Differentiation, Morphogenesis, Induction, Cytoplasmic Determinants Flashcards Preview

AP Biology 2014 > Differentiation, Morphogenesis, Induction, Cytoplasmic Determinants > Flashcards

Flashcards in Differentiation, Morphogenesis, Induction, Cytoplasmic Determinants Deck (10):
1

All cells have an identical genome.  How do cell differentiation and morphogenesis occur?

Through gene regulation, a combination of cytoplasmic determinants and inductive signals.

Cytoplasmic determinants are present in the egg prior to fertilization.

Inductive signals come from other embryonic cells (including paracrine signaling, cell-cell recognition)

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2

What are cytoplasmic determinants?

Cytoplasmic determinants include mRNA, proteins, and organelles present in the egg prior to fertilization.  Cytoplasmic determinants are distributed unevenly in the cytoplasm, and regulate gene expression during cell differentiation.

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3

What is induction?

Induction describes the changes in the target cell caused by intercellular signaling (paracrine signaling, cell-cell recognition).

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4

What is cell determination?

Determination describes the changes at the molecular level within a cell that lead to the differentiation of a cell.  Once the cell undergoes determination, it can no longer divide into a different type of cell.  

5

What is cell differentiation?

Cell differentiation happens when cells express genes for tissue-specific proteins.  This often begins with the activation of a master regulatory gene which produces a transcription factor as a product, activating other genes and secondary transcription factors.  This is an example of coordinately controlled genes (they are controlled by a single "switch")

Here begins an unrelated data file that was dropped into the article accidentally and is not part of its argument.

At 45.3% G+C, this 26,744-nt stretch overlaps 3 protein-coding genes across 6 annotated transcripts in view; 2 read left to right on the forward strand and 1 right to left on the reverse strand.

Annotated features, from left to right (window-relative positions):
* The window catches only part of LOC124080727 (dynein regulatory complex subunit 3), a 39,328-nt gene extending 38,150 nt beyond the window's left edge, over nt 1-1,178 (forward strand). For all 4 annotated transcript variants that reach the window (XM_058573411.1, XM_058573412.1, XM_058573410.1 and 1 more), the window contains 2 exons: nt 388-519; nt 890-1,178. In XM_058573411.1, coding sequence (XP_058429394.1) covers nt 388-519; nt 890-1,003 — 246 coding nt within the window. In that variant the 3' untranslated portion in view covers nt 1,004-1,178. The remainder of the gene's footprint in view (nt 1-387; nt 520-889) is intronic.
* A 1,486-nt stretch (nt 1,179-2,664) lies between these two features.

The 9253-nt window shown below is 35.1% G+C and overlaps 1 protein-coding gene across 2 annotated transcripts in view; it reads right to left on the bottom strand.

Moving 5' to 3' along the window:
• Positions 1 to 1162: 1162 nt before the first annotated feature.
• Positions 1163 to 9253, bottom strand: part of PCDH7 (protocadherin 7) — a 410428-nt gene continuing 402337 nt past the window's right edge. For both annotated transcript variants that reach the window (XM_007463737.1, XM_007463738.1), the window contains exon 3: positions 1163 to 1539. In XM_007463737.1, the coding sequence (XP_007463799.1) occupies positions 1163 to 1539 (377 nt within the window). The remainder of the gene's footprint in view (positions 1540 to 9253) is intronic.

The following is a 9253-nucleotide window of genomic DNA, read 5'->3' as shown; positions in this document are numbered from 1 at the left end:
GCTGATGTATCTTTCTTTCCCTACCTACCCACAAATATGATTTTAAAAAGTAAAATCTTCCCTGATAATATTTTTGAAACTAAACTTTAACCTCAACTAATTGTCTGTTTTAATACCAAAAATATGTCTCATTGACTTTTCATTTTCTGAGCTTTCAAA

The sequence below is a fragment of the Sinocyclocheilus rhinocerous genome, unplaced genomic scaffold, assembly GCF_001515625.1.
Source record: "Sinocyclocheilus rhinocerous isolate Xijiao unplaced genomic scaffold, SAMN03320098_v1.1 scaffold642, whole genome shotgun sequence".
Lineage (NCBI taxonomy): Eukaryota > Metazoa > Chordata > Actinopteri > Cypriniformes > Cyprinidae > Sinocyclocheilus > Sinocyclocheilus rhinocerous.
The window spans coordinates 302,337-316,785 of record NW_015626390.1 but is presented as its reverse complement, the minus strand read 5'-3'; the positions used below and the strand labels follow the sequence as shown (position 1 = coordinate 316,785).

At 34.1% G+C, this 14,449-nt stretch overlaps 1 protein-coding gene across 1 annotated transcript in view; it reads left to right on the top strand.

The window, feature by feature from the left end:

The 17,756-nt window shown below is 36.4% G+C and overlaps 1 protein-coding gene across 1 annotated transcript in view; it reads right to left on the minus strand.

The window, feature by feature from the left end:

6

What is apoptosis?

Apoptosis is the self-destruction of a cell.  This is important in vertebrate development in the formation of certain structures, such as the nervous system or fingers on the hand.  The cell breaks into vesicles (blebs) in a process called blebbing.

 

Apoptosis is triggered by signal transduction pathways.

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7

What is pattern formation?

Pattern formation describes the processes that contribute to the organization within a developing embryo.  Pattern formation is controlled by cytoplasmic determinants and inductive signals.

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8

What are homeotic genes?

Homeotic genes in the embryo control pattern formation in the late embryo, larva, and adult.  Distinct from maternal effect genes/egg-polarity genes, which are part of the mother's genetic code.

9

What are maternal effect genes/egg-polarity genes?

Maternal effect genes are part of the mother's genome and produce cytoplasmic determinants present in unfertilized eggs.  These cytoplasmic determinants and their products, called morphogens, help establish the axes of the future organism.

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10

How can pattern formation play a part in the process of evolution?

Mutations in egg-polarity genes (maternal effect genes) might influence the evolution of a species by creating novel body shapes.

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